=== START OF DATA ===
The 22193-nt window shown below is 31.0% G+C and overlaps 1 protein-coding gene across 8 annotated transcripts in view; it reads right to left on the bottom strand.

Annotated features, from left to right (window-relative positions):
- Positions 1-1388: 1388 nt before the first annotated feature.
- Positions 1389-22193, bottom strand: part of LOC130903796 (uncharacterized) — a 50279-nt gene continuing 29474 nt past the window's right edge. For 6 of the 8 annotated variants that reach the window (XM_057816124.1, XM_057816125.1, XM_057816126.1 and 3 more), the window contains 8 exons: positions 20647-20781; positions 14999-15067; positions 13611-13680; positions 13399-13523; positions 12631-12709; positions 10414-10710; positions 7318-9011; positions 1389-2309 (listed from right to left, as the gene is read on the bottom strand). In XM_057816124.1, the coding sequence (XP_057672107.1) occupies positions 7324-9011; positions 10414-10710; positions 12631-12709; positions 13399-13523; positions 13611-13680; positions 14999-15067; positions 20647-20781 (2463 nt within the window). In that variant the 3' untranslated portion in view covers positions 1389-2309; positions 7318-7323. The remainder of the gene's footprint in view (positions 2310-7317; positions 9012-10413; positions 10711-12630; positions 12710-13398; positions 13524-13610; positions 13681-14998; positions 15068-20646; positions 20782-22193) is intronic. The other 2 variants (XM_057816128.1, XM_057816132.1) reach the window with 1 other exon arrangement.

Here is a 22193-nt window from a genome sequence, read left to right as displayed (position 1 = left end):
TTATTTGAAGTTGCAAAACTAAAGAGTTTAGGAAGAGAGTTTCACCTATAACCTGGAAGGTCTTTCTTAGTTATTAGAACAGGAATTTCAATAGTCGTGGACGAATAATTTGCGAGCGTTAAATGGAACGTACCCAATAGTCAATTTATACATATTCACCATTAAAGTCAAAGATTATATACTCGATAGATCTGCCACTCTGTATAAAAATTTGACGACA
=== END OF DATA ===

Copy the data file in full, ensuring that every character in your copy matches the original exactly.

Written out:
The 22193-nt window shown below is 31.0% G+C and overlaps 1 protein-coding gene across 8 annotated transcripts in view; it reads right to left on the bottom strand.

Annotated features, from left to right (window-relative positions):
- Positions 1-1388: 1388 nt before the first annotated feature.
- Positions 1389-22193, bottom strand: part of LOC130903796 (uncharacterized) — a 50279-nt gene continuing 29474 nt past the window's right edge. For 6 of the 8 annotated variants that reach the window (XM_057816124.1, XM_057816125.1, XM_057816126.1 and 3 more), the window contains 8 exons: positions 20647-20781; positions 14999-15067; positions 13611-13680; positions 13399-13523; positions 12631-12709; positions 10414-10710; positions 7318-9011; positions 1389-2309 (listed from right to left, as the gene is read on the bottom strand). In XM_057816124.1, the coding sequence (XP_057672107.1) occupies positions 7324-9011; positions 10414-10710; positions 12631-12709; positions 13399-13523; positions 13611-13680; positions 14999-15067; positions 20647-20781 (2463 nt within the window). In that variant the 3' untranslated portion in view covers positions 1389-2309; positions 7318-7323. The remainder of the gene's footprint in view (positions 2310-7317; positions 9012-10413; positions 10711-12630; positions 12710-13398; positions 13524-13610; positions 13681-14998; positions 15068-20646; positions 20782-22193) is intronic. The other 2 variants (XM_057816128.1, XM_057816132.1) reach the window with 1 other exon arrangement.

Here is a 22193-nt window from a genome sequence, read left to right as displayed (position 1 = left end):
TTATTTGAAGTTGCAAAACTAAAGAGTTTAGGAAGAGAGTTTCACCTATAACCTGGAAGGTCTTTCTTAGTTATTAGAACAGGAATTTCAATAGTCGTGGACGAATAATTTGCGAGCGTTAAATGGAACGTACCCAATAGTCAATTTATACATATTCACCATTAAAGTCAAAGATTATATACTCGATAGATCTGCCACTCTGTATAAAAATTTGACGACA